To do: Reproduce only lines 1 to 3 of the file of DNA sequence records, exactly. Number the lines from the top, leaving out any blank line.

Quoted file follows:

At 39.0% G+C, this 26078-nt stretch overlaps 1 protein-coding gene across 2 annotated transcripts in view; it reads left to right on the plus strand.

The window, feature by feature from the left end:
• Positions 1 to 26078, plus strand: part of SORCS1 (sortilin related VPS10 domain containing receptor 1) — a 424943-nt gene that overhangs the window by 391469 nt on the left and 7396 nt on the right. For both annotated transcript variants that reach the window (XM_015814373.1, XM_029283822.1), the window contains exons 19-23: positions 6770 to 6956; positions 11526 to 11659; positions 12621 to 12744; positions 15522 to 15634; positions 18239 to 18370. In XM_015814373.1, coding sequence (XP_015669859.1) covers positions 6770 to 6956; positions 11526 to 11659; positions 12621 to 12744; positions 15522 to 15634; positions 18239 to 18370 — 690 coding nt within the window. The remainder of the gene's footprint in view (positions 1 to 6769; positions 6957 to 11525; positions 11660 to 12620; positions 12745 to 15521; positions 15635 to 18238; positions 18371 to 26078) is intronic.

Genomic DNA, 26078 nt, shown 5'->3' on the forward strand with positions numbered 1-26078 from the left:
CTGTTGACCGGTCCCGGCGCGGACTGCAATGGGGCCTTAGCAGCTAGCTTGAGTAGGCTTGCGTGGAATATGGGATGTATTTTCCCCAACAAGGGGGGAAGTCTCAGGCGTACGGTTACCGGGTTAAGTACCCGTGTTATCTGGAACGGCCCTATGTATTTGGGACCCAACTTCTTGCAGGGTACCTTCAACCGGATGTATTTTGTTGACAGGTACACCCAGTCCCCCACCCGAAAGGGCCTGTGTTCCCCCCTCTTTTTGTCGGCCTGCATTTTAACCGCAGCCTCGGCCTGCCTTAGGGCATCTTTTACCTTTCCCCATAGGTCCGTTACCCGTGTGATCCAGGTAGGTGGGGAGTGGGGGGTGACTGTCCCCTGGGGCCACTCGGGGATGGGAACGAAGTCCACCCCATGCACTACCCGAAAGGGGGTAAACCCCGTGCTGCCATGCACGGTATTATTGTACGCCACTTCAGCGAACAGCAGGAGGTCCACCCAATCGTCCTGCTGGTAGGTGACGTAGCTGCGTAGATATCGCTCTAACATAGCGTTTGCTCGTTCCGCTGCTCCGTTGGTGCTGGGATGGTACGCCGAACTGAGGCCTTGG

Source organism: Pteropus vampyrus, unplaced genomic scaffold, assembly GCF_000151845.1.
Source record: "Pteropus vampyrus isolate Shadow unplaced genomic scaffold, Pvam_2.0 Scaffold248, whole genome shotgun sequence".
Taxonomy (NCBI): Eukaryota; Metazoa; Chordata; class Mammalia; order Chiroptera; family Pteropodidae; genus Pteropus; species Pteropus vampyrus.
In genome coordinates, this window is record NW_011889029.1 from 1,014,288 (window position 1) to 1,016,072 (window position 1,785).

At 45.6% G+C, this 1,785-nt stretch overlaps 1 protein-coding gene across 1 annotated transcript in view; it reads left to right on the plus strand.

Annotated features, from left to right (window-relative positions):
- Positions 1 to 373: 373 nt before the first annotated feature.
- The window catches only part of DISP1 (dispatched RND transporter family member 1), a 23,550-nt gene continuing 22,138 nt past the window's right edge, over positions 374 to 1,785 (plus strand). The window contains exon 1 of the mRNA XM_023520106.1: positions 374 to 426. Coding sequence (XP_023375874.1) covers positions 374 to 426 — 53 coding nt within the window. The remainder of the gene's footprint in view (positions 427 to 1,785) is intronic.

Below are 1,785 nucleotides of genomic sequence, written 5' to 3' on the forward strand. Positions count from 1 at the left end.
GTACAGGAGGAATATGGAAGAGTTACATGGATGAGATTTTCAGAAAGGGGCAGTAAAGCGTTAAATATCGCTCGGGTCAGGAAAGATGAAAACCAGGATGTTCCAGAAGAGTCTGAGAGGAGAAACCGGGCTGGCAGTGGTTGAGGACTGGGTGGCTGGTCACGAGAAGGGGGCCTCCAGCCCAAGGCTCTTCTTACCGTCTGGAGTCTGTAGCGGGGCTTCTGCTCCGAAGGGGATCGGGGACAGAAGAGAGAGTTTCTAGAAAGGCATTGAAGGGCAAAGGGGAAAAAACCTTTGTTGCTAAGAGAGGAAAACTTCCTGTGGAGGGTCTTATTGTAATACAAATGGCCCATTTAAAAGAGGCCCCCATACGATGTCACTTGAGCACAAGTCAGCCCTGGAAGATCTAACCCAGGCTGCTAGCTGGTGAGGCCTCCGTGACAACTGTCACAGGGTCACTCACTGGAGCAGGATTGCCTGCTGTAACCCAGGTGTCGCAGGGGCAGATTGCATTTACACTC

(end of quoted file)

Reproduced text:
At 39.0% G+C, this 26078-nt stretch overlaps 1 protein-coding gene across 2 annotated transcripts in view; it reads left to right on the plus strand.

The window, feature by feature from the left end:
• Positions 1 to 26078, plus strand: part of SORCS1 (sortilin related VPS10 domain containing receptor 1) — a 424943-nt gene that overhangs the window by 391469 nt on the left and 7396 nt on the right. For both annotated transcript variants that reach the window (XM_015814373.1, XM_029283822.1), the window contains exons 19-23: positions 6770 to 6956; positions 11526 to 11659; positions 12621 to 12744; positions 15522 to 15634; positions 18239 to 18370. In XM_015814373.1, coding sequence (XP_015669859.1) covers positions 6770 to 6956; positions 11526 to 11659; positions 12621 to 12744; positions 15522 to 15634; positions 18239 to 18370 — 690 coding nt within the window. The remainder of the gene's footprint in view (positions 1 to 6769; positions 6957 to 11525; positions 11660 to 12620; positions 12745 to 15521; positions 15635 to 18238; positions 18371 to 26078) is intronic.